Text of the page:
Every January the Vaughan Bequest of 38 watercolours by J M W Turner (1775–1851) held by the National Gallery of Scotland is put on public display. Henry Vaughan was an important art collector in London and in his will in 1899 he bequeathed the whole of his extraordinary collection to the nation and the lucky recipients were Scotland and also Ireland where a further 31 watercolours are conserved in Dublin at the National Gallery of Ireland. However, the terms of Vaughan’s will stated that the paintings could only be shown in January when the delicate paper and colours would be least likely to be damaged by natural daylight. As a result, every January the two collections appear on public display, a tradition that now dates back over a century.
There were very few beams of sunlight today in Edinburgh and none penetrated the two rooms where the Turner watercolours are exhibited since they are completely enclosed, down in the Lower Gallery of the Royal Scottish Academy building, illuminated only by carefully regulated and temperature-controlled lighting. But thanks to this careful treatment, the colours of these watercolours really have retained their brilliance. The colours range from the brightest azures and acquamarines to deep indigos and greens, mauves and pinks, the faintest blue haze, dazzling yellows and whites. You can find all 38 here in the National Gallery of Scotland online collection.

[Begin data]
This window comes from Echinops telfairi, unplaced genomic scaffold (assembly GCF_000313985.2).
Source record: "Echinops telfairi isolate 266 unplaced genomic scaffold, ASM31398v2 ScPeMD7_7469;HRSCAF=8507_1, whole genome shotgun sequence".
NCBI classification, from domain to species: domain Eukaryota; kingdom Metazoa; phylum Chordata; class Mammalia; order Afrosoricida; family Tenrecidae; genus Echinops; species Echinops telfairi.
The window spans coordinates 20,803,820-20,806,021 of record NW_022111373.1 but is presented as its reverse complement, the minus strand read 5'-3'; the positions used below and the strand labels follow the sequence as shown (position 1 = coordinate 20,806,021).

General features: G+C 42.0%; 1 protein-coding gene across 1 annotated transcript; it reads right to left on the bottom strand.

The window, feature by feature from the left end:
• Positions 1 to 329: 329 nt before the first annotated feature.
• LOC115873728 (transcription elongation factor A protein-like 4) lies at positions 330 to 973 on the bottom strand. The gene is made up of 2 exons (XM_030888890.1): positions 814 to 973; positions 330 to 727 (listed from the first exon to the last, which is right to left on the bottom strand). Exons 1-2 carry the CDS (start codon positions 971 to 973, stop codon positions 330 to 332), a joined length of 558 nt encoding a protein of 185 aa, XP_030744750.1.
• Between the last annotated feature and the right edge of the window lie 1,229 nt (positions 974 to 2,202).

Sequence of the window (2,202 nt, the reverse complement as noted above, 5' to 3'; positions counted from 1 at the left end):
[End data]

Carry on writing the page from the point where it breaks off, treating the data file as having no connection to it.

Among the watercolours are six of Venice painted during his visits there in 1819, 1833 and 1840, as well as paintings of Lake Albano, Lake Como and Verres in Val d’Aosta painted during his travels through Italy.
These views of Venice have particular resonance at the moment because I am proofreading a wonderful book on the history of Venetian gardens. The book opens with Jacopo de Barbari’s woodcut of Venice made in 1500 that shows the extensive planting and garden areas on the Giudecca and the numerous islands in the lagoon, as well as – surprisingly – throughout the city. Hidden in courtyards, concealed spaces behind high walls, the gardens in Venice might not be big but they offered cool shade in summer and, above all, vital space for growing herbs and vegetables.
Columbia University’s Department of Art History and Archeology have the most wonderful interactive version of de Barbari’s “bird’s-eye view” map freely available online (you might have to scroll along until you find the map of Venice project). I have saved one view here which shows a magnified view of gardens (if it doesn’t work try zooming in). Otherwise, try this one – click on the letter D and then when the image has loaded, move the magnifying glass around.
This is the real power of the internet: offering staggeringly inventive technology, on an inclusive basis.
On a last note about Turner, it is worth noting the major spring exhibition to be held here at the National Gallery of Scotland on Turner & Italy (27 March – 7 June 2009).
It will celebrate the love affair between the artist and Italy. Featuring over 100 works including oil paintings, watercolours, sketchbooks, and books from Turner’s library… Spectacular loans from collections in Washington, Melbourne, Paris and London will be in the show. Highlights will include many of Turner’s late masterpieces, such as his 1844 Approach to Venice, which the critic John Ruskin considered ‘… the most perfectly beautiful piece of colour of all that I have seen produced by human hands, by any means, or at any period‘.
High praise indeed – and full marks to Vaughan for having the foresight to preserve the colours of the minor (only in the sense of smaller) gems on show at the moment.